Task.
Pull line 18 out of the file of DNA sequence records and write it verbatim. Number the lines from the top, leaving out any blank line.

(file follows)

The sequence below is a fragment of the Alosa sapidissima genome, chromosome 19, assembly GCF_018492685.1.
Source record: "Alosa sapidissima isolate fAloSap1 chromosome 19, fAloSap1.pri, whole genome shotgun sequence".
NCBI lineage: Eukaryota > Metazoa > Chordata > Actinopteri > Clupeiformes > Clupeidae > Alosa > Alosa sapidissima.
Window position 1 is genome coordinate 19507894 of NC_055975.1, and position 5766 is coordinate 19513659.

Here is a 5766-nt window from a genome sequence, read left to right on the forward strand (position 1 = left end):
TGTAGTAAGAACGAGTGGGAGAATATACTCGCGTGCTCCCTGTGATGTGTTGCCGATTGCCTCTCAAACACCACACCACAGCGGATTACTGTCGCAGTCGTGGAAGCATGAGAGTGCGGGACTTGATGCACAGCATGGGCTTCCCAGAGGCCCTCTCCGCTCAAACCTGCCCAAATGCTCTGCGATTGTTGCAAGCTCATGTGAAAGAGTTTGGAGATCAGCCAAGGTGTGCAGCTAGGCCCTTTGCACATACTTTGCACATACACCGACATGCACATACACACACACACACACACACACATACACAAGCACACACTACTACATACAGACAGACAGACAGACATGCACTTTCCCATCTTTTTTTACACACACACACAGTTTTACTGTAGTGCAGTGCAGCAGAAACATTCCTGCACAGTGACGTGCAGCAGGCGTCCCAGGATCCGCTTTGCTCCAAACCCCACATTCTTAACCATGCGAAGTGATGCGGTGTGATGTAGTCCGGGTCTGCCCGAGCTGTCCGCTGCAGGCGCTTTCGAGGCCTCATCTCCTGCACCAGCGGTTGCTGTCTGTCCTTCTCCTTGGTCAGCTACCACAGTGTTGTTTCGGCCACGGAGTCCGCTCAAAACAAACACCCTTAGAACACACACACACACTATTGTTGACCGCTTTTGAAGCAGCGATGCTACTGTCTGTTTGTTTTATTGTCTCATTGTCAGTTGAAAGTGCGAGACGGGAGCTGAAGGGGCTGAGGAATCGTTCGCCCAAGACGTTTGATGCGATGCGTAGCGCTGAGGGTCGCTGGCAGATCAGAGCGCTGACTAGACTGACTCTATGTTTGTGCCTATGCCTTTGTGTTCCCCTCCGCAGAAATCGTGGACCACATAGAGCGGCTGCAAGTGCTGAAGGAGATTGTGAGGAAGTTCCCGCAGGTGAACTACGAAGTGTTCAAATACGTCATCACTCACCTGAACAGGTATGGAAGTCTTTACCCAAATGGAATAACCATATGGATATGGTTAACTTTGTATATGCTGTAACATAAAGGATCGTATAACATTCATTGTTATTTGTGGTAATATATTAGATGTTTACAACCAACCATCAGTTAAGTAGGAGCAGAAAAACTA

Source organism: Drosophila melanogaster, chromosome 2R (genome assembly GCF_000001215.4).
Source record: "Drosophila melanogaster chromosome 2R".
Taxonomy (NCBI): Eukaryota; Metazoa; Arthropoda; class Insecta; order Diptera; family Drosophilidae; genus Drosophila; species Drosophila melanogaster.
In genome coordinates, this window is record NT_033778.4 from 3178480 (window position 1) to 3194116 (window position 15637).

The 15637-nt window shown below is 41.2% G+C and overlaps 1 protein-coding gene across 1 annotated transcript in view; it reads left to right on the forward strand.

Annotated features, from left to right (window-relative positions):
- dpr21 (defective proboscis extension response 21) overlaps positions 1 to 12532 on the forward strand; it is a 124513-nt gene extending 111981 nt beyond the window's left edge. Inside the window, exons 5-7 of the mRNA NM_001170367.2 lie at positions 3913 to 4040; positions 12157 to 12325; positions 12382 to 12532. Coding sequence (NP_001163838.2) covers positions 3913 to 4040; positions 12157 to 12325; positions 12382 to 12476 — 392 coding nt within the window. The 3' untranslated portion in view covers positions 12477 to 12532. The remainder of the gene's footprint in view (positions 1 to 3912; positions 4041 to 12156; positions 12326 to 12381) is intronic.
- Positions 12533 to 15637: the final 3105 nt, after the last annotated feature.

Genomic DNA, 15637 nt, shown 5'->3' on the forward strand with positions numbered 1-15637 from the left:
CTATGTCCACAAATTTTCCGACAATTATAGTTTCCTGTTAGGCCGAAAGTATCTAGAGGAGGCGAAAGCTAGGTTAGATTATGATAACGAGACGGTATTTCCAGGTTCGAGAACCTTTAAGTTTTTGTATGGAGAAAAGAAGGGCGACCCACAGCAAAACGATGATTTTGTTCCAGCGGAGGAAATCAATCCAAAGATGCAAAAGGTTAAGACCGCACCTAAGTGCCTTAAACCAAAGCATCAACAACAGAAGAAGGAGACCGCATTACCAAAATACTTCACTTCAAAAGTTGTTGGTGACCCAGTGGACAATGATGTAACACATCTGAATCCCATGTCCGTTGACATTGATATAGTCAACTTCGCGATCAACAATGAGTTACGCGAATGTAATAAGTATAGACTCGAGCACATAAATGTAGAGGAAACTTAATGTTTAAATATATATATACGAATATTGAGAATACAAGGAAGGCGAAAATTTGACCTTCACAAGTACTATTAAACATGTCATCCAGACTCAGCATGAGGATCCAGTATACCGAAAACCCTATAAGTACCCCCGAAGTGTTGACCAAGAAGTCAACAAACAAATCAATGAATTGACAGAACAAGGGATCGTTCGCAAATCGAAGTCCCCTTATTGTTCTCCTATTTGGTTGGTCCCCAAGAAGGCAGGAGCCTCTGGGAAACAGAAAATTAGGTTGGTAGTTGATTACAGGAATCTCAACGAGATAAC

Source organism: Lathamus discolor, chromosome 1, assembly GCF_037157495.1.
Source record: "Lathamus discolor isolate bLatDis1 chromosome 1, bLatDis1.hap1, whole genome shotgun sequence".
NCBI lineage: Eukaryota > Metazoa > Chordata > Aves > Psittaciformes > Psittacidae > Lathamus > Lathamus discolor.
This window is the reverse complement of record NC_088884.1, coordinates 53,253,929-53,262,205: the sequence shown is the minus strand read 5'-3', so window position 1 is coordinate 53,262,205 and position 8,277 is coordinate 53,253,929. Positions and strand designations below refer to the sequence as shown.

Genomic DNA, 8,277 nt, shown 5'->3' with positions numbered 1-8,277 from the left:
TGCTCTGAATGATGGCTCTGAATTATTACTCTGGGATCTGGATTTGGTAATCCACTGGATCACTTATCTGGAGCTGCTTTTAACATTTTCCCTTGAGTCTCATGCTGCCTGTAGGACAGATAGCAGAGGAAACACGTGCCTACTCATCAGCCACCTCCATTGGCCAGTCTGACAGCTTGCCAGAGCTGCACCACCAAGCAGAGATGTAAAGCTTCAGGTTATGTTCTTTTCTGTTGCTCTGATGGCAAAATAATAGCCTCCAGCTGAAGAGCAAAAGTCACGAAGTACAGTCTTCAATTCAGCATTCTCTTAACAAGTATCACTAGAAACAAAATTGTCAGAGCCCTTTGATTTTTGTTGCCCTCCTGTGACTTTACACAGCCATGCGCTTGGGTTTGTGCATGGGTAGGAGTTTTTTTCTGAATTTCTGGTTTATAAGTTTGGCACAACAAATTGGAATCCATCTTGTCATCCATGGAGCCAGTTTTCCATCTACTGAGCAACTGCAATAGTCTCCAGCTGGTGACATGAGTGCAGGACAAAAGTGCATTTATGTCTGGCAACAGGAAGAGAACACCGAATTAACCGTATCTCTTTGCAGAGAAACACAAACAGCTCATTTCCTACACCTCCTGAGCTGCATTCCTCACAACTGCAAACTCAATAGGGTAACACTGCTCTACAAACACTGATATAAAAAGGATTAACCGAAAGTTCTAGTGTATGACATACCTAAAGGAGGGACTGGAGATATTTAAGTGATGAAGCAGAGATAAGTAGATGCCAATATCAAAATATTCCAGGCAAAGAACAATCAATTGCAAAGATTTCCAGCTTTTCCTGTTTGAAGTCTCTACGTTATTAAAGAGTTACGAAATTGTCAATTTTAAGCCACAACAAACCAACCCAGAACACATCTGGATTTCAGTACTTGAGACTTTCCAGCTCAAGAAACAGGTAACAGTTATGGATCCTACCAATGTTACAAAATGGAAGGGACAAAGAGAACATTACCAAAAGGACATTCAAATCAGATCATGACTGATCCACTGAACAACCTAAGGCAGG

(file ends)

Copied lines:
Source record: "Lathamus discolor isolate bLatDis1 chromosome 1, bLatDis1.hap1, whole genome shotgun sequence".